In 1994 the Minnesota Legislature enacted legislation calling for an investigation of the origin of electric currents reaching dairy barns by means of earth paths, and whether or not these currents are adversely affecting dairy cows. They designated the Minnesota Public Utilities Commission (MNPUC) as the lead agency for implementing this investigation.

One of the requirements of the legislation was the appointment of a multdisciplinary team of scientists to oversee the investigation. In 1998, after three and one half years of study, the final report was made available. In that report the authors concluded, "We have not found credible scientific evidence to verify the specific claim that currents in the earth or associated electrical parameters such as voltages, magnetic fields and electric fields, are causes of poor health and milk production in dairy herds" (MNPUC 1998). The Electromagnetics Research Foundation, Inc. (TERF) responded with the observations that the conclusions of the report were not consistent with the data that had been gathered, and that some important aspects of the legislation had never been examined. (TERF, n.d.)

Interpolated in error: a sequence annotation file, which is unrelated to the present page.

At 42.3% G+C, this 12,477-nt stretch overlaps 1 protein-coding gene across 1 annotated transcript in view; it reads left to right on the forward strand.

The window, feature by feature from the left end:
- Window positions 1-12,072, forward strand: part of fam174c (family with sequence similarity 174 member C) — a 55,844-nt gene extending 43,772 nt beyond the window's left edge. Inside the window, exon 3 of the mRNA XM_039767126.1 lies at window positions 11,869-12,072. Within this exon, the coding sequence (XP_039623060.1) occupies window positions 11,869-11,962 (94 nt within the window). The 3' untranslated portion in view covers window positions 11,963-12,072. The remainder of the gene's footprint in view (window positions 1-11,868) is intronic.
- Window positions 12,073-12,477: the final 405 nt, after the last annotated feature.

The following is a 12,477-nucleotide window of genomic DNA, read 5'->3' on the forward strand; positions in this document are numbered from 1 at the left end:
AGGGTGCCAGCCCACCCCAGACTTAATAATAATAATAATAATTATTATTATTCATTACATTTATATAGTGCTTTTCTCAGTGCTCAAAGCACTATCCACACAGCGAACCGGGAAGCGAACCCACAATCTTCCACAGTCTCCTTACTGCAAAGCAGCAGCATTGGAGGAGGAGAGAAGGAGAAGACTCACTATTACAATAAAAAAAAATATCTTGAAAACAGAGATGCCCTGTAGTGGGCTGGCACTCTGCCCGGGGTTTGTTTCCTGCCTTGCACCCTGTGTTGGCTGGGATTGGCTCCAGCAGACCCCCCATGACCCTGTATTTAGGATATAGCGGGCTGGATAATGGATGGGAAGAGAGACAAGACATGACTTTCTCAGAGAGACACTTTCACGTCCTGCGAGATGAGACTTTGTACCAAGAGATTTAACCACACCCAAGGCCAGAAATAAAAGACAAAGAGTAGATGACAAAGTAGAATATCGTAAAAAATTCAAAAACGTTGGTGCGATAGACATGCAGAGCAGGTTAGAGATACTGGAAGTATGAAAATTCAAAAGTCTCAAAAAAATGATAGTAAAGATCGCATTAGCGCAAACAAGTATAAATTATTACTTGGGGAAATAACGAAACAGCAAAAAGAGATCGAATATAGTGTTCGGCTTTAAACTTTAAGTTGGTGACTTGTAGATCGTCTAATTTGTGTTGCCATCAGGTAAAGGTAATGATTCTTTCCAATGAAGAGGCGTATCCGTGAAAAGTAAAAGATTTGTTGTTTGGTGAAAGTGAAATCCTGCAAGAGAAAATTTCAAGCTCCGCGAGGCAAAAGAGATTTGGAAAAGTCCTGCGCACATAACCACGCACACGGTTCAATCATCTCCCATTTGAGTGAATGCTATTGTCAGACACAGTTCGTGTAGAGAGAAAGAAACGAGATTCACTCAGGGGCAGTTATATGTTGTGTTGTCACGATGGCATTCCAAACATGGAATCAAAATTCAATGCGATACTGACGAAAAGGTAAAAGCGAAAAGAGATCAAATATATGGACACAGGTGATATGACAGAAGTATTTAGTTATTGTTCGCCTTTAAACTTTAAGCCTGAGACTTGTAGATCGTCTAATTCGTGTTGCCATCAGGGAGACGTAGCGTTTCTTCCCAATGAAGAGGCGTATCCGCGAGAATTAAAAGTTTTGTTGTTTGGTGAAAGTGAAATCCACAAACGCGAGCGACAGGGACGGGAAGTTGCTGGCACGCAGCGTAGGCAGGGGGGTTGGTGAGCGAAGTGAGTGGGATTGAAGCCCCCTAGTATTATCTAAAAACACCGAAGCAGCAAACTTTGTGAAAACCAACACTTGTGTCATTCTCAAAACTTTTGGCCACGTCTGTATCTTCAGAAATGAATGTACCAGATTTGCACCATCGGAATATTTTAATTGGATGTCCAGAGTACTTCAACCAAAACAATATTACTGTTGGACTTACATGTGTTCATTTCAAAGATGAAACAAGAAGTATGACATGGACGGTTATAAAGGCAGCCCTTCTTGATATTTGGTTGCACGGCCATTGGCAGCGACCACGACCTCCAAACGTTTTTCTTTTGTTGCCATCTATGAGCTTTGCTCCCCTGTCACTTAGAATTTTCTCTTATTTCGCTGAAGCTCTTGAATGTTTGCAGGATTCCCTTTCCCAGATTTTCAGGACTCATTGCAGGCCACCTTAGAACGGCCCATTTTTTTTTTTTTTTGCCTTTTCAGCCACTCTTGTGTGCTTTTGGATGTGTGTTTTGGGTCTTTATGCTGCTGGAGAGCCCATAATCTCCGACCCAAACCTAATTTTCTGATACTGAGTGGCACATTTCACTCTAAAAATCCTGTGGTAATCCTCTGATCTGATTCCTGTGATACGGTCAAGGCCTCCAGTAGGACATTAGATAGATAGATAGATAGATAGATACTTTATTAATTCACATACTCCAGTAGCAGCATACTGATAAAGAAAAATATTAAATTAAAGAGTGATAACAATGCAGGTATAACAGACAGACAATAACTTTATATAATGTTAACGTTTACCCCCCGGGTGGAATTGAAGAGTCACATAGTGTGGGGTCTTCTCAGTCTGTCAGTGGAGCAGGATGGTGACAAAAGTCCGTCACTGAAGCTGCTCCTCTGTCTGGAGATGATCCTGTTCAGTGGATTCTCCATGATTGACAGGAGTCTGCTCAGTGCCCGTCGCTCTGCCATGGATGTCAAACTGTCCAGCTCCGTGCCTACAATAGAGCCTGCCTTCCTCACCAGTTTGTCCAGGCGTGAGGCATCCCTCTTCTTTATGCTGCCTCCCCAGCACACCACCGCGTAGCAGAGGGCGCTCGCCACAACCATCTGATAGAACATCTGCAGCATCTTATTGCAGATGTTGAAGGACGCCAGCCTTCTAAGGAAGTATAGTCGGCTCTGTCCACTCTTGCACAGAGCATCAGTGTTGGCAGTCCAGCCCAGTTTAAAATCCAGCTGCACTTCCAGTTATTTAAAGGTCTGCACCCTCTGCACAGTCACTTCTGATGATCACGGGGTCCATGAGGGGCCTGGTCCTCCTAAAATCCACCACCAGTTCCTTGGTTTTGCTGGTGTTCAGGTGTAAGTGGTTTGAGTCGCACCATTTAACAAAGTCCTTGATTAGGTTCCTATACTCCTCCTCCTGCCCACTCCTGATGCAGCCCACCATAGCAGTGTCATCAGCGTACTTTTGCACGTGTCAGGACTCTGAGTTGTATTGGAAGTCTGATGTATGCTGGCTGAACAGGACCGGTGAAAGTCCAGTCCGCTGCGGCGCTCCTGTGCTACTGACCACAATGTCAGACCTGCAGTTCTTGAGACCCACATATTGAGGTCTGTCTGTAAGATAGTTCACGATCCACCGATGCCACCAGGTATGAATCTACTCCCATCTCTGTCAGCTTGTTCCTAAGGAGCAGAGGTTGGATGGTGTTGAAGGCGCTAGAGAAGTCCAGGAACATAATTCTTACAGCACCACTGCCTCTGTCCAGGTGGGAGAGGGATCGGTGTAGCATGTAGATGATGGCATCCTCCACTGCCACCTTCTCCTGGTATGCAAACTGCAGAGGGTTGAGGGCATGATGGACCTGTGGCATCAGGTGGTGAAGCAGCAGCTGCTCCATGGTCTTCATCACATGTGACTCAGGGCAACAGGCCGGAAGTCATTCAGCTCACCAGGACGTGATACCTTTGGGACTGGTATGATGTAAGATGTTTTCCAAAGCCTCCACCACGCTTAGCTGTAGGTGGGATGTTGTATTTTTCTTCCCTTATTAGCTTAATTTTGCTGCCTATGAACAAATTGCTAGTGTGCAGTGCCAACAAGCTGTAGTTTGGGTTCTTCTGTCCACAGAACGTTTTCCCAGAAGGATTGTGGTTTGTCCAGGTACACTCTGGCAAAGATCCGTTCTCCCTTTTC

One of the projects of the Science Team was a study of 19 dairy farms, including both farms with low milk production and those with high milk production. Dr. Charles Polk, a member of the Minnesota Science team, reanalyzed the data from the 19-farm study and presented his conclusions in a paper published in 2001. Dr. Polk observed that the step potentials during low electricity use on the farms were 4.2 times higher on average for the low-producing herds than for the high-producing herds. He also observed that the soil resistivity in the field around the farm correlated inversely with milk production. These two observations are consistent with correlating a decrease in milk production with an increase in ground currents, and were the only measurements made on the farms that could have relate ground currents to milk production. Dr. Polk agreed that the PUC study did not produce credible scientific evidence that ground currents cause health and production problems, but he goes on to say, "neither did it find any evidence that currents in the earth from on- or off-farm sources are not the source of the small step voltages which were measured or that these SV's cannot affect cows health" (Polk 2001, 15). He also concluded that, at the present time, neither the research done by the PUC in Minnesota nor that by Reinemann at the University of Wisconsin answers the questions as to whether or how long-term exposure to step potentials above 9 mV can affect the behavior, health, and production of dairy cows. The conflicting conclusions of the science team report with those of one of the scientists on the team leaves the question of effects from ground currents in doubt.